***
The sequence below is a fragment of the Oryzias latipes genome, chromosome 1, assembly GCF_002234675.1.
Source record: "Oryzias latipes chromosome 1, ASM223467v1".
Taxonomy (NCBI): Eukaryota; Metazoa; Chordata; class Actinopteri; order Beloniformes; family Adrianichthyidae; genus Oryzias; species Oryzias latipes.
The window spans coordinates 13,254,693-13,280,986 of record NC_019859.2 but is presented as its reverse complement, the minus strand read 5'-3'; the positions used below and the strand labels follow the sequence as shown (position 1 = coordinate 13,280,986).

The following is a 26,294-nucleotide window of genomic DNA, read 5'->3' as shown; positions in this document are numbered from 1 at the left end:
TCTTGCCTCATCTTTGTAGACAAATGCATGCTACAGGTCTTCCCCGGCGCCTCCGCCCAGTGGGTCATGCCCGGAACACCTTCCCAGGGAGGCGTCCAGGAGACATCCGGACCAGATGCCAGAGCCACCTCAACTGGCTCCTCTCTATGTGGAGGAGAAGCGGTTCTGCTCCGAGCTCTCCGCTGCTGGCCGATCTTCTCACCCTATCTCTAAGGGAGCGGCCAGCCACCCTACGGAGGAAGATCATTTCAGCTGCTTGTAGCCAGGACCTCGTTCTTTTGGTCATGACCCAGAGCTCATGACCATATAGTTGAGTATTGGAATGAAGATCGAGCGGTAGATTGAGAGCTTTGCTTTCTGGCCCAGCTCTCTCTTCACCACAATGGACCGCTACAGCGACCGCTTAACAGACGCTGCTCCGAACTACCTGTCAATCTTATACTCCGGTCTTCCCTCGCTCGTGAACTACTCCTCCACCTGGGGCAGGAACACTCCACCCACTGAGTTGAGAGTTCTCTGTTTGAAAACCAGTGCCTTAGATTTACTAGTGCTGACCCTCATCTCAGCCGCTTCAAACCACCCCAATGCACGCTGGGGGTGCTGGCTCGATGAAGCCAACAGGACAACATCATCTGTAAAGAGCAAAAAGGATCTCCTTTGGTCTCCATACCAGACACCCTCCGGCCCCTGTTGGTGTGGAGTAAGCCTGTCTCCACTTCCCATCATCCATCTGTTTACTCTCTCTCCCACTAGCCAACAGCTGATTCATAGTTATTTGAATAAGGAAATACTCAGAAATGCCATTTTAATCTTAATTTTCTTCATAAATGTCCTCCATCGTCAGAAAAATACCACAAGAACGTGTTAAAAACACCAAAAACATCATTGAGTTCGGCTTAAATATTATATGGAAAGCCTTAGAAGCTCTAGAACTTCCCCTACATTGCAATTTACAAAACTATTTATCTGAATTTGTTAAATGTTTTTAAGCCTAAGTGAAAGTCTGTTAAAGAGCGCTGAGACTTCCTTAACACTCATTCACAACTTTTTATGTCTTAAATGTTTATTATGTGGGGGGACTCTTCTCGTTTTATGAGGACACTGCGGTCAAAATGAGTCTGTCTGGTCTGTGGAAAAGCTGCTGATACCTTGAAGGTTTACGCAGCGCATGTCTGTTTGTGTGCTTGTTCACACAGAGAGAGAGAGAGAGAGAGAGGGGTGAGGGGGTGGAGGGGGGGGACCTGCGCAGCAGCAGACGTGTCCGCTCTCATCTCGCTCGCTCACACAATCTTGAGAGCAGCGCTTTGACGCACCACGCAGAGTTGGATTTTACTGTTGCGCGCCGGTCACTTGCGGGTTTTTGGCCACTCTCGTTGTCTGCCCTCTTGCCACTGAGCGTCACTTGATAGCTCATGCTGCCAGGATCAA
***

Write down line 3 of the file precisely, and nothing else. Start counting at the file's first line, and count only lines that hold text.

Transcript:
Taxonomy (NCBI): Eukaryota; Metazoa; Chordata; class Actinopteri; order Beloniformes; family Adrianichthyidae; genus Oryzias; species Oryzias latipes.